James Robertson details the history of 1968 in Czechoslovakia, when masses of workers and students challenged the Stalinist order, calling for “socialism with a human face”.
FROM BERKELEY, California to Algiers and from Saigon to Paris the years surrounding 1968 saw mass challenges to the established orders. In the West, it shattered the illusion that capitalism had reached a harmonious stability. In the East the Prague Spring, the mass movement for reform in Czechoslovakia, revealed to the world the oppression that lay at the heart of the USSR. Both in Eastern Europe and in the new social movements in the West, a new wave of people began to question the Stalinist communist parties and look elsewhere for political alternatives-to re-establish the freedom at the heart of socialism.
When Russian society emerged from the ravages of civil war and economic crisis in the mid-1920s, the revolutionary movements that had brought the Bolsheviks to power had totally collapsed. The bureaucracy of the fledgling party-state began to see itself as a class with its own interests.
Between 1924 and 1932, as this bureaucratic class acquired more political power, the original gains of the revolution of 1917 (workers control of production, real gains against oppression, an end to involvement in the brutality of imperialist war) were wound back. The needs of people were subordinated to the drive to increase production. Power was centralised into the hands of factory managers. Industrialisation and collectivisation of the peasantry took the lives of millions in an attempt to strengthen the Soviet economy against its international competitors. The bureaucratic class became deeply suspicious of any activity that did not come from its own upper echelons.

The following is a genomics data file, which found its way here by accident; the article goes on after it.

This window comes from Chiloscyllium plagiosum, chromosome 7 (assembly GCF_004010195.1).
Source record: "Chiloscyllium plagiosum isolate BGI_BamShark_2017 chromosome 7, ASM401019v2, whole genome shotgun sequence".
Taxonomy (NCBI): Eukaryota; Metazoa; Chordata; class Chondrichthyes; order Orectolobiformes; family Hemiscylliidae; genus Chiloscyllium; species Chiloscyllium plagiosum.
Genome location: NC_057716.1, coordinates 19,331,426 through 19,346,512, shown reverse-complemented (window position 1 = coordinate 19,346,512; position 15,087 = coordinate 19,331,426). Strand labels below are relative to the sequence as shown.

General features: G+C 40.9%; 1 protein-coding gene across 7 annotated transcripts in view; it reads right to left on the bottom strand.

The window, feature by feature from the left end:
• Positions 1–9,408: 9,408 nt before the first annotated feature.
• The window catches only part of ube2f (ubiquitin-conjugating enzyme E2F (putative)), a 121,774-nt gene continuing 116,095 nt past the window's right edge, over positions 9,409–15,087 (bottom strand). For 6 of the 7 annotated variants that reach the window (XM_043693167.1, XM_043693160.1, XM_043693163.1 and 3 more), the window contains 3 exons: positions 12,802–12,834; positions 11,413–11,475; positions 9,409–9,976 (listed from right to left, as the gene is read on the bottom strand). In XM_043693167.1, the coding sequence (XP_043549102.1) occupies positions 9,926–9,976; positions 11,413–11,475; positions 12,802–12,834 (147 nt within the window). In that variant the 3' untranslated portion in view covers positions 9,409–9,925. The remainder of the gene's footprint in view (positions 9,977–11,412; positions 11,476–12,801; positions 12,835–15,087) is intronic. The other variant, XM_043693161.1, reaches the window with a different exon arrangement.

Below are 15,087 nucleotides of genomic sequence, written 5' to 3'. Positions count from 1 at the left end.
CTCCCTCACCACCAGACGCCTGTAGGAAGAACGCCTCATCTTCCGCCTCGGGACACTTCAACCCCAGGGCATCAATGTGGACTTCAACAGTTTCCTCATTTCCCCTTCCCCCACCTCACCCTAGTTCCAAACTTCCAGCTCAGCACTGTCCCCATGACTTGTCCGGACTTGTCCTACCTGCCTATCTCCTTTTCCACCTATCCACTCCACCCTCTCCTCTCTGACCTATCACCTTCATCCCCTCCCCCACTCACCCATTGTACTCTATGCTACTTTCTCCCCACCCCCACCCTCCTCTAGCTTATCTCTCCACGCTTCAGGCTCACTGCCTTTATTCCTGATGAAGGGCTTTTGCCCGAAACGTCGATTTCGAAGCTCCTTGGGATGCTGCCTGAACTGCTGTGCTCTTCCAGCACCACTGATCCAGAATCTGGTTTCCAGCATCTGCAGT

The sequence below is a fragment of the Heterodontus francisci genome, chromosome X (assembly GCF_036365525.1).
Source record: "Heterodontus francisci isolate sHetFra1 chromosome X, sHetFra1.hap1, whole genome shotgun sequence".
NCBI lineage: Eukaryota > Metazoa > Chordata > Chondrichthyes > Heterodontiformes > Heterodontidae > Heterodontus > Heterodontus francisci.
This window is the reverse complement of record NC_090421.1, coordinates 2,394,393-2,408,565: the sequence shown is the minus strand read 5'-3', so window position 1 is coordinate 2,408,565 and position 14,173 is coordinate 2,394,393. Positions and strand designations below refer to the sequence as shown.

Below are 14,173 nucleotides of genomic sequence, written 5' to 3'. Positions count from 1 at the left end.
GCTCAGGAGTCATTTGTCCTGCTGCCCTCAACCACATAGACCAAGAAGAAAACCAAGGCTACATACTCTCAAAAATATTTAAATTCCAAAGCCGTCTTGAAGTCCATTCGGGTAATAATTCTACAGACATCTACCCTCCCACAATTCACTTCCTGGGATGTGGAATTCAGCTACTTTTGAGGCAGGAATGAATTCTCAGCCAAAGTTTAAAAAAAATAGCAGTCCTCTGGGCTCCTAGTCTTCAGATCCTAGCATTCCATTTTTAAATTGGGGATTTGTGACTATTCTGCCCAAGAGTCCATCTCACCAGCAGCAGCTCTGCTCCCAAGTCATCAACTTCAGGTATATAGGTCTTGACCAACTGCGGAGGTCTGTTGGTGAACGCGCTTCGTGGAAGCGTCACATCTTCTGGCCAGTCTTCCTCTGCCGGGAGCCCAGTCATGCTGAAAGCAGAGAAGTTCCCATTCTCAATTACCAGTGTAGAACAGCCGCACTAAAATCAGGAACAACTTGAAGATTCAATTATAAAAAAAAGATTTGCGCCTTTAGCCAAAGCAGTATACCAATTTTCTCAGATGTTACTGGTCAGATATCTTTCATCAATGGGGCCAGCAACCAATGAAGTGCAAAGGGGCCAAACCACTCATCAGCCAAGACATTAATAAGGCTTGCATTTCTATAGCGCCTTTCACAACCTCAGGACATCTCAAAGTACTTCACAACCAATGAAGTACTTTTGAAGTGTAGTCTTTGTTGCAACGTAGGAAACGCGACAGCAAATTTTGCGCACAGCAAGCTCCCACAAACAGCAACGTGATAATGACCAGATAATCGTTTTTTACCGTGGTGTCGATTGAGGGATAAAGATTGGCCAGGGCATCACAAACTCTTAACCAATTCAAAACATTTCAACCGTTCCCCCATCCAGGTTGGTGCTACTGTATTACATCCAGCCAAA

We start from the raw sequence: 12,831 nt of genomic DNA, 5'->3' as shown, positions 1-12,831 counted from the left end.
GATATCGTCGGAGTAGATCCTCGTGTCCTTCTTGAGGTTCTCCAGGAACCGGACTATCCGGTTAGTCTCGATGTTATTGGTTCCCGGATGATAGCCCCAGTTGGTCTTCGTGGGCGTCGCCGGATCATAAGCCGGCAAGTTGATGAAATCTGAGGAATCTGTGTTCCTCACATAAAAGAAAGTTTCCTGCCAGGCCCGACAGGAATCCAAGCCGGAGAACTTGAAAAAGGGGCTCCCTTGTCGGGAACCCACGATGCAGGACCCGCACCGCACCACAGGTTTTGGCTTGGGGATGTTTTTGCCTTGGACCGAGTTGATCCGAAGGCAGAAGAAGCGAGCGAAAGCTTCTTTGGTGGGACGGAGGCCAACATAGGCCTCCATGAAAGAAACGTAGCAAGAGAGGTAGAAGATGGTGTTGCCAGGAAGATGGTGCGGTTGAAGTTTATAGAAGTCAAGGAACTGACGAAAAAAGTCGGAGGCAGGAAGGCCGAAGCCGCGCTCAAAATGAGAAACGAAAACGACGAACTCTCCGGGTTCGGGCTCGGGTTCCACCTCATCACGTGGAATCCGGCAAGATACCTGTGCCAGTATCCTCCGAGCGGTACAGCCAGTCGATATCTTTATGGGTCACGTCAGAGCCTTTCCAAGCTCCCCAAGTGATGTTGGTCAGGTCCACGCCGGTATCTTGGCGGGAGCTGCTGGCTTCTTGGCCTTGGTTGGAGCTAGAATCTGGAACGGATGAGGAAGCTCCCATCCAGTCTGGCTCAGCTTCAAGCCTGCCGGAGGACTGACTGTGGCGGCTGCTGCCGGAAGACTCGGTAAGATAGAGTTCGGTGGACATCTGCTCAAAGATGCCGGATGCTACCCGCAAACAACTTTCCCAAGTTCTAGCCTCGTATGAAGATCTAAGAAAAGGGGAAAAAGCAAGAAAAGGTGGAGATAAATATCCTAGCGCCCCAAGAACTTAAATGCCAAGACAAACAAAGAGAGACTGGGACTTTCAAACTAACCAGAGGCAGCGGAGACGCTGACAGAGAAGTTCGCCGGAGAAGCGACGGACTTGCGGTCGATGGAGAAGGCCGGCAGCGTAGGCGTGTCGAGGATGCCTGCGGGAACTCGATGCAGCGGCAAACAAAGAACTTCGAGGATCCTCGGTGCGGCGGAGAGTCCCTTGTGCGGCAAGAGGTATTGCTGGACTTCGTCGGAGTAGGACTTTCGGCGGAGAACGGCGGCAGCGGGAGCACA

Upon the ruins of the grassroots organisations which led the revolution in 1917, a form of state capitalism was set up to propel the USSR onto the world stage. In order to compete with the US, Europe and Japan, the Soviet Union became embroiled in the imperial conflicts of the 20th century.
The USSR dominated its Eastern European puppet states after World War II. In addition, across Europe communist parties had their policy dictated to them by the Soviet Union. These parties were seen by the Russian state as pawns in a global struggle for control and this often had serious consequences for local communist parties.
Although Stalinism managed to masquerade as a radical alternative to capitalism after its victory against the Nazis, by the end of 1968 the veil of radicalism was torn away. In the West the old Stalinist monoliths were unable to respond to the growing student and worker radicalism and in the East the crushing of the Prague Spring revealed the ugly truth about the Soviet Union’s relationship to Eastern Europe.